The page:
By James Kwak
1. Obama still has his hostage—if he wants it. As far as I can tell, the Bush tax cuts are nowhere in the debt ceiling agreement, which means that at current course and speed they expire at the end of 2012. Extending the tax cuts would reduce revenue by about $3.5 trillion over the next decade. According to news reports, Obama was willing to extend the Bush tax cuts in exchange for $800-1,200 billion of additional tax revenue—in other words, he was willing to cut taxes by about $2.5 trillion relative to current law. Boehner and Cantor walked out because of some combination of (a) they couldn’t get their members to vote for that tax “increase” or (b) they think they will be able to extend all the tax cuts if they negotiate that deal separately. I wouldn’t be so sure about (b). Remember, gridlock means the tax cuts expire.
2. The next step of the deal is that a joint Congressional committee is supposed to come up with a plan to reduce deficits by $1.2-1.5 trillion over ten years. If they fail to come up with a plan, or their plan is rejected by Congress, then there will be major automatic cuts in discretionary spending, including defense. (There will also be cuts in Medicare reimbursement rates, but not in Social Security or Medicaid.) The idea on Obama’s side is that the prospect of major defense cuts will force Republicans to negotiate. But if they were willing to let the government default rather than increase taxes—even by closing tax loopholes—why do we think they will be afraid of some defense budget cuts? Traditional Republicans may have liked high defense spending, but not the new breed. Ron Paul is basically an isolationist; Grover Norquist thinks the defense budget should be reduced.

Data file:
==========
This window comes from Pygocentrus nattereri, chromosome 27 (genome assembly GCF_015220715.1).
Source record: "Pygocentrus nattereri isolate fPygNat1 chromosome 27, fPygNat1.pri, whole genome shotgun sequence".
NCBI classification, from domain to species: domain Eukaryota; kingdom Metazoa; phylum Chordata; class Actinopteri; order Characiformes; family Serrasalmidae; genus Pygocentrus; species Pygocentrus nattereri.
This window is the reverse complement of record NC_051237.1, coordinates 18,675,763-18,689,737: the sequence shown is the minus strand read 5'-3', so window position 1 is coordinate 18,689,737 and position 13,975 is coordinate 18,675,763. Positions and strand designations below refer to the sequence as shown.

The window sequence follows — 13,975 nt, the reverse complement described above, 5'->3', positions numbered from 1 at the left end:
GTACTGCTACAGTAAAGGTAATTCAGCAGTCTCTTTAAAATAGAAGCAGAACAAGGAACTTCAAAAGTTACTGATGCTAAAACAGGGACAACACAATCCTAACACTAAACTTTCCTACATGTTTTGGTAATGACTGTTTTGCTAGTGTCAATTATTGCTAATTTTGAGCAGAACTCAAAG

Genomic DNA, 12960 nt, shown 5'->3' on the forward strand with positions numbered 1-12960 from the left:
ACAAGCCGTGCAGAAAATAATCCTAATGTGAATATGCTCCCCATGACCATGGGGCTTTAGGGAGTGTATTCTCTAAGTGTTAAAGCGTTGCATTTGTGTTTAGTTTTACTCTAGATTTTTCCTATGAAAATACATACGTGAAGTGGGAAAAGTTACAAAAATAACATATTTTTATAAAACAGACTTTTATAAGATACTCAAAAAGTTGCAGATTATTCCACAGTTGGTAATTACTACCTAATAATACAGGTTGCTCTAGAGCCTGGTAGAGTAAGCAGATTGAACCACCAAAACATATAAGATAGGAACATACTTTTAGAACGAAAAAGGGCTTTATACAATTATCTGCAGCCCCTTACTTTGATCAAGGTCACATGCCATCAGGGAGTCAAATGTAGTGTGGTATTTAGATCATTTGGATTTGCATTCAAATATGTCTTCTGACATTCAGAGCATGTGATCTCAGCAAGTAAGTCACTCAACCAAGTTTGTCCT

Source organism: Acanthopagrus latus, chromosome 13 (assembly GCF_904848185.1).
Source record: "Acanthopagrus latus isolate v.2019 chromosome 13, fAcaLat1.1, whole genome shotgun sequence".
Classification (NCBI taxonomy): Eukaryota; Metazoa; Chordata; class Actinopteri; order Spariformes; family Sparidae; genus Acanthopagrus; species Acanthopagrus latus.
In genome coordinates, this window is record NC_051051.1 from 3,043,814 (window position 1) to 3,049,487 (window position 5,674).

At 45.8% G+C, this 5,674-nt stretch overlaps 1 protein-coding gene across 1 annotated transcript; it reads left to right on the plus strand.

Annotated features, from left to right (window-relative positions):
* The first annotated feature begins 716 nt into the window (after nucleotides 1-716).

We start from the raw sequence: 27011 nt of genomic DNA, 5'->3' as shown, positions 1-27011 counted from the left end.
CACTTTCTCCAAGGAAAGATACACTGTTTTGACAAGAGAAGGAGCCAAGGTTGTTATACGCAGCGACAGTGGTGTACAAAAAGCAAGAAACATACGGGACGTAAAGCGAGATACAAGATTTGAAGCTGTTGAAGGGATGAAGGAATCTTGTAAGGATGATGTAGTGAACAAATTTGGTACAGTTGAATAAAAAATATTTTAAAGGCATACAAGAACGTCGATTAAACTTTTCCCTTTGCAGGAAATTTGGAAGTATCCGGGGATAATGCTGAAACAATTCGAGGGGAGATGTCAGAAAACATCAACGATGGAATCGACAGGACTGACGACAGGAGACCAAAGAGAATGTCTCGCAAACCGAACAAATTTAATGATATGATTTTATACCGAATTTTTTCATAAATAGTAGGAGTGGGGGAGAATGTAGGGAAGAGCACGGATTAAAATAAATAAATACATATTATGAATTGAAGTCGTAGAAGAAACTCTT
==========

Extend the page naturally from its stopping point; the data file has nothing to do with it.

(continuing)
3. Obama needs the joint committee to succeed more than the Republicans do. Without it, he only gets a total of $2.1 trillion in debt ceiling increases, which may not get us through the next election—especially with the economy seeming to only get weaker. Since he is starting out with the weaker hand, I don’t see how he gets anything unless he is willing to hold the Bush tax cuts hostage. The tax cuts can’t be part of the joint committee plan because the committee has to find deficit reduction relative to the CBO baseline, and the baseline assumes that all the tax cuts expire. But presumably it could be negotiated in parallel as a separate issue. More likely, though, I expect we’ll get a joint committee deal that is all or virtually all spending cuts, and Obama will pressure enough Democrats to go along in order to remove the risk of another crisis just before the election. Then, frustrated at giving in to Republicans on every issue, the Democrats prevent the Bush tax cuts from being extended, and we have mutual assured destruction (both sides lose what they want most).
4. In any negotiation, you want to convince the other side that you are unable to compromise. Then the other side has to compromise. The Republicans have done this brilliantly with the anti-tax pledge: Boehner and Cantor can say, with complete honesty, that no bill that increases taxes in any way can get through the House, since a majority of the House has pledged to vote against it. And they will stick to that pledge, or else they will get attacked from the right in the primaries next year. The Democrats have no response. I don’t see how this is going to change.